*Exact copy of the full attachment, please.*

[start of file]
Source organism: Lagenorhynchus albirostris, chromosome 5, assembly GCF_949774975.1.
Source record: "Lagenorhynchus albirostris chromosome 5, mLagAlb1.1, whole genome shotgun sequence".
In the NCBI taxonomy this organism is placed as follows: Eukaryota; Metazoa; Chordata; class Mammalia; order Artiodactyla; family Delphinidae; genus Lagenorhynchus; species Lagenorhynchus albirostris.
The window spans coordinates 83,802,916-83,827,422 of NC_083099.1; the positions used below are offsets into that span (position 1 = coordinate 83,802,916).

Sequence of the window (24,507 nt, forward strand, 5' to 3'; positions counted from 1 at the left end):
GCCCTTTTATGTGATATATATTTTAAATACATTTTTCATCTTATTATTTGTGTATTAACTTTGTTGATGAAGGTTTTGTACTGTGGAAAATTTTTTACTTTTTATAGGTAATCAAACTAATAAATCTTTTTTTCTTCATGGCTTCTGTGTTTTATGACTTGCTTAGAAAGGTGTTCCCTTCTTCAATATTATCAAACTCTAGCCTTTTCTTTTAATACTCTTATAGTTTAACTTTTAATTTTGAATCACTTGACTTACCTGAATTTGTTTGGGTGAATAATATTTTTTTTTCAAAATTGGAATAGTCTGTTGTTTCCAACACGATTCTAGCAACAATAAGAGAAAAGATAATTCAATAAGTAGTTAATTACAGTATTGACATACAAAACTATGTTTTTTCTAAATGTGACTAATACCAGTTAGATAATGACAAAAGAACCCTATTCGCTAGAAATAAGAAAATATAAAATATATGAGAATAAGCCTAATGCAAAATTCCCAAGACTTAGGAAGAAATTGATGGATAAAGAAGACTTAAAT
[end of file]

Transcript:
Source organism: Lagenorhynchus albirostris, chromosome 5, assembly GCF_949774975.1.
Source record: "Lagenorhynchus albirostris chromosome 5, mLagAlb1.1, whole genome shotgun sequence".
In the NCBI taxonomy this organism is placed as follows: Eukaryota; Metazoa; Chordata; class Mammalia; order Artiodactyla; family Delphinidae; genus Lagenorhynchus; species Lagenorhynchus albirostris.
The window spans coordinates 83,802,916-83,827,422 of NC_083099.1; the positions used below are offsets into that span (position 1 = coordinate 83,802,916).

Sequence of the window (24,507 nt, forward strand, 5' to 3'; positions counted from 1 at the left end):
GCCCTTTTATGTGATATATATTTTAAATACATTTTTCATCTTATTATTTGTGTATTAACTTTGTTGATGAAGGTTTTGTACTGTGGAAAATTTTTTACTTTTTATAGGTAATCAAACTAATAAATCTTTTTTTCTTCATGGCTTCTGTGTTTTATGACTTGCTTAGAAAGGTGTTCCCTTCTTCAATATTATCAAACTCTAGCCTTTTCTTTTAATACTCTTATAGTTTAACTTTTAATTTTGAATCACTTGACTTACCTGAATTTGTTTGGGTGAATAATATTTTTTTTTCAAAATTGGAATAGTCTGTTGTTTCCAACACGATTCTAGCAACAATAAGAGAAAAGATAATTCAATAAGTAGTTAATTACAGTATTGACATACAAAACTATGTTTTTTCTAAATGTGACTAATACCAGTTAGATAATGACAAAAGAACCCTATTCGCTAGAAATAAGAAAATATAAAATATATGAGAATAAGCCTAATGCAAAATTCCCAAGACTTAGGAAGAAATTGATGGATAAAGAAGACTTAAAT